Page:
I recently and foolishly updated iTunes to the latest version. This new version allegedly makes the Apple Music streaming service part better. I wouldn’t know because I don’t listen to streaming music because I am a dinosaur (that still buys all of his music digitally now, so I’m evolving, slowly).
The one new feature I noticed, other than gigantic cover art that consumes much of the interface, is the new Random Shuffle mode. What is Random Shuffle mode, you ask. It’s where you listen to an album and iTunes–with shuffle turned off–will jump to a random song from another album. If you do something–switch songs, click the shuffle button a few times, stand up and twirl while invoking the spirit of Steve Jobs, it sometimes plays the songs in order again. But then it starts shuffling them in short order.
It is somewhat maddening. I think about possible fixes–re-installing, rolling back to the previous version, rebooting, drawing a pentagram underneath my computer, but in the end I just switched to Groove Music. Yes, the bare bones and sometimes awful music player included in Windows 10.
It seems a little better than before, even if it’s ludicrous that you have to restart it to switch between the light and dark themes. But it plays my music in order, so it’s good enough for now.
I’ll try iTunes again after the next version comes out. For the superstitious types, it’s going to get even better, because the next major release will be version 13.
In 1987 Roger Waters and David Gilmour both released solo albums, though Gilmour’s was done under the name “Pink Floyd.”
While I do actually enjoy the album A Momentary Lapse of Reason (for the most part), even as I listen to it now, nearly 30 years (!) later, I am struck by how much it sounds not like Pink Floyd but like another band trying very earnestly to sound like Pink Floyd (it should be noted that some of the material was in fact originally intended for what would have been Gilmour’s third solo album). You have the soaring guitar solos, the female backing vocals, the whispered/garbled voices, the moody atmospherics, the weighty topics, and all of these combined do indeed echo moments from PF’s classic catalogue. The effort, however, is undercut by being paradoxically too slick (all of the Floydian flourishes feel very calculated) and yet at times embarrassingly amateurish.
It’s the former that beings me to the subject of this post. “One Slip” is a track penned by Gilmour and Phil Manzanera of Roxy Music. It’s a song about falling in love. Or something. The tune is catchy, although to my ears it’s one of the songs on the album that doesn’t really sound like Pink Floyd. The lyrics consist of cliches and overripe metaphors. It’s cringeworthy stuff. Observe:
I will, I will she sighed to my request And then she tossed her mane while my resolve was put to the test Then drowned in desire, our souls on fire I lead the way to the funeral pyre And without a thought of the consequence I gave in to my decadence
I’m not sure if the mixed metaphor of drowning in desire while your soul is on fire (wouldn’t the desire put out the soul’s fire?) is supposed to be clever, but the image of leading down to a funeral pyre is nonsensical. I suppose you might compare having sex to dying if it’s really good and you want to blurt out, “It was like Heaven!” but really. And the woman “tossed her mane,” which immediately makes me think of a horse. And what consequence? Sex is bad? I guess, since it can drown and burn you and kill you.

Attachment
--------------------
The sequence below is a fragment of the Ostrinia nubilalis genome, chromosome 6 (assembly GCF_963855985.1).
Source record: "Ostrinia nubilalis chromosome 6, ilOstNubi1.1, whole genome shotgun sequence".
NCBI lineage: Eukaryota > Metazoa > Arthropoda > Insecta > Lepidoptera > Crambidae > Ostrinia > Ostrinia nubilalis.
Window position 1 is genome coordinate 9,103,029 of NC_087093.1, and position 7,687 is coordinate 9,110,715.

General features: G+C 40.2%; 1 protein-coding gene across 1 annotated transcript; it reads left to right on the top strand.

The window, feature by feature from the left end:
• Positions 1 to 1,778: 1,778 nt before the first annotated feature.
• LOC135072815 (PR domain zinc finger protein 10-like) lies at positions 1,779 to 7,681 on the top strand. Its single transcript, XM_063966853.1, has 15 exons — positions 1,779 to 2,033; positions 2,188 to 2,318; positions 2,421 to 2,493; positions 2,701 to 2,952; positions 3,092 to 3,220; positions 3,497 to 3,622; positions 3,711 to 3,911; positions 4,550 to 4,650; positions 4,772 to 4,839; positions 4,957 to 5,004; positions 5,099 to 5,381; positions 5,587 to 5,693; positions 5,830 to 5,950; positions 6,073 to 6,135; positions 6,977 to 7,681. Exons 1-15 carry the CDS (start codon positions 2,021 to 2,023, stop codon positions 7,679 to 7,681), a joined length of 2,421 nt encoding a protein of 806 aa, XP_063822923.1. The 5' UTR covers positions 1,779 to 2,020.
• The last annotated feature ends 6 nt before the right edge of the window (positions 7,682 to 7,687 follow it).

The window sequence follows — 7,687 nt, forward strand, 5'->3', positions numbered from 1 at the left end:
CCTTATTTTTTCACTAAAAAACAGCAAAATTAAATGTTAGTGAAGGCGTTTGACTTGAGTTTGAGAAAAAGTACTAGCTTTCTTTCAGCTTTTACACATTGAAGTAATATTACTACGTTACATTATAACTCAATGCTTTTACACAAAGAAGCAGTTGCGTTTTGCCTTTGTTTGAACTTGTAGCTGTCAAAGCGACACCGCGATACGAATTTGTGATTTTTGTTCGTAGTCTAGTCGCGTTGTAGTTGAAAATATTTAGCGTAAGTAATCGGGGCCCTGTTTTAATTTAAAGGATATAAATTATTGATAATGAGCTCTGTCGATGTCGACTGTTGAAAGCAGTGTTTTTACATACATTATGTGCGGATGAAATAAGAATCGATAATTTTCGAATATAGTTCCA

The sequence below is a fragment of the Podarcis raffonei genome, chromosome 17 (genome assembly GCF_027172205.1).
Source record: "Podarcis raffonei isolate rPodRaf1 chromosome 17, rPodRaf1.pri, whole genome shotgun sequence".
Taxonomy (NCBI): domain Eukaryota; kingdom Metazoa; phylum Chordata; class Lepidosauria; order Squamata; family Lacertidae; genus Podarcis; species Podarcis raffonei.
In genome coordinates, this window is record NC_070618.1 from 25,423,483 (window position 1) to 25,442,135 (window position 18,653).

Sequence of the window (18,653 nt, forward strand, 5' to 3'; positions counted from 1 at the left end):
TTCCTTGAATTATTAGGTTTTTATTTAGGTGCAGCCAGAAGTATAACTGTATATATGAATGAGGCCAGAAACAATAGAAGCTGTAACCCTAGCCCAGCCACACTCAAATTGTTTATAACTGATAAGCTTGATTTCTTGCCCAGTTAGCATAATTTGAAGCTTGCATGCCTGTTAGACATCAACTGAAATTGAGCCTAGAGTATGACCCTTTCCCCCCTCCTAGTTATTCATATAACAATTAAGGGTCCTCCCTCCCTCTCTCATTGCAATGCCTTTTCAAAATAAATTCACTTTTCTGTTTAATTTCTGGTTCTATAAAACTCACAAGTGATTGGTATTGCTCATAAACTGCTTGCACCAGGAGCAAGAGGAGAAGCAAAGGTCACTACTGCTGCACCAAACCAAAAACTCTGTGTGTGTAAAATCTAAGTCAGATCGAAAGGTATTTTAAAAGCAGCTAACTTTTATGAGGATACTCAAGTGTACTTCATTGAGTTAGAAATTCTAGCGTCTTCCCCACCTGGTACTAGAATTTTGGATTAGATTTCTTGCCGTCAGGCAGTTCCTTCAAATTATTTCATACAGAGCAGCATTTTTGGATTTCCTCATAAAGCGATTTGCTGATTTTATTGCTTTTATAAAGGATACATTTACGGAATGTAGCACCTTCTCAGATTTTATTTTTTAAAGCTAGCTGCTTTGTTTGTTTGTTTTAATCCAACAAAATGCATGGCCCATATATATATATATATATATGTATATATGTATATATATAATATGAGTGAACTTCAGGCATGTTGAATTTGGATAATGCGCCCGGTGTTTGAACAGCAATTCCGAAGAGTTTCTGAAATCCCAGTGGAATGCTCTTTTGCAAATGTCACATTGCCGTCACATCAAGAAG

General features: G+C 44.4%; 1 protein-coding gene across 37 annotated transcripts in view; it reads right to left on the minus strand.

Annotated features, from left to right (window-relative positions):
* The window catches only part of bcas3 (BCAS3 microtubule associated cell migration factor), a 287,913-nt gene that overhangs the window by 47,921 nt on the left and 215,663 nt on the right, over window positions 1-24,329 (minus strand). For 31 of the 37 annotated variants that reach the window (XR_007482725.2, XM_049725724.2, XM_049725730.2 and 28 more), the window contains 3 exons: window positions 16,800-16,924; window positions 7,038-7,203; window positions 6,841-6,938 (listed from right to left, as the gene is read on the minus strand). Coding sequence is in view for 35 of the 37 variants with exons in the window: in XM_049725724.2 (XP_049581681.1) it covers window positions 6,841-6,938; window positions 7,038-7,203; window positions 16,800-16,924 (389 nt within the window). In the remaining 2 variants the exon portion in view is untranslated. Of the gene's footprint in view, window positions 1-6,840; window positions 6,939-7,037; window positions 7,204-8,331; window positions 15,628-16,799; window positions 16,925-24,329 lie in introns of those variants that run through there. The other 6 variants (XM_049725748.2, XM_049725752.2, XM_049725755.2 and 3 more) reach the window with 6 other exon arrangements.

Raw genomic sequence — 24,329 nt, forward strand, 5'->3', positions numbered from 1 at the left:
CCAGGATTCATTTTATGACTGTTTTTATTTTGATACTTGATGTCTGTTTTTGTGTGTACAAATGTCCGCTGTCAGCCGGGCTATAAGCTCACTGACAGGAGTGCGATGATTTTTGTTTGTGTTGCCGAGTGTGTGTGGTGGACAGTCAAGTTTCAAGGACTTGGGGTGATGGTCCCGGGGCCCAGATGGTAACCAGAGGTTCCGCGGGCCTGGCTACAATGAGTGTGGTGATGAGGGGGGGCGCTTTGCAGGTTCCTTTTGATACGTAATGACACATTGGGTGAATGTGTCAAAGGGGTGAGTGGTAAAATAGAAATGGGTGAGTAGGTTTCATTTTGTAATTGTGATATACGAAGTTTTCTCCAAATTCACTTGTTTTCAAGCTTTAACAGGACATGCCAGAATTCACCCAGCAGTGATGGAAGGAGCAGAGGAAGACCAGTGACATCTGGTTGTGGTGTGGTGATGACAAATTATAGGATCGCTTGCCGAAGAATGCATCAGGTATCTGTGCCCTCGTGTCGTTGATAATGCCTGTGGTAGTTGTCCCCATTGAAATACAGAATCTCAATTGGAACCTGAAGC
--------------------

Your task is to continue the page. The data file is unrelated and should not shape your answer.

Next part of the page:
Was it love, or was it the idea of being in love? Or was it the hand of fate, that seemed to fit just like a glove? The moment slipped by and soon the seeds were sown The year grew late and neither one wanted to remain alone
This verse starts out fine but then you have hands of fate, gloves, seeds being sown, late years and what is this even about? Is it a couple that reluctantly move to a farm together to save the crops? I like the idea of “neither one wanted to remain alone” but there’s no exploration of this. But perhaps the chorus pulls it all together:
One slip, and down the hole we fall It seems to take no time at all A momentary lapse of reason That binds a life for life A small regret, you won’t forget, There’ll be no sleep in here tonight
This sounds like “…and then they had sex (which as we know, is bad.)” I really have no idea what’s going on here. The lustful pursuit of another is visualized as falling down a hole (how romantic), it “binds a life” (sounds important) and yet is also just “a small regret” (sounds trivial) but don’t worry, in the end there’s some good old-fashioned snogging because “there’ll be no sleep in here tonight.” Unless it means you can’t sleep because of the drowning, fire, slipping and falling. There would be a good chance you’d be unconscious, which is different than sleeping.
I realize this is silly nitpicking on an ancient-in-pop-music-terms song, but it’s always been my go-to pick for a song that I enjoy listening to despite lyrics that make me want to curl up in a ball.
This in comparison to, say, “The Dogs of War” which musically is nothing special and also has lyrics that are a daisy chain of cliches. I leave off with some of the subtle phrasing from the track:
“our currency is flesh and bone”
“hell opened up and put on sale” ($6.66 and up)
“the web we weave” (scary ass spider-dogs of war)
“hollow laughter in marble halls”
“we all have a dark side, to say the least” (to say the least)
“and you must die so that they may live” (see? Totally dark side there, to say the least)
“things can get strained” (strained! Because of that dark side, probably)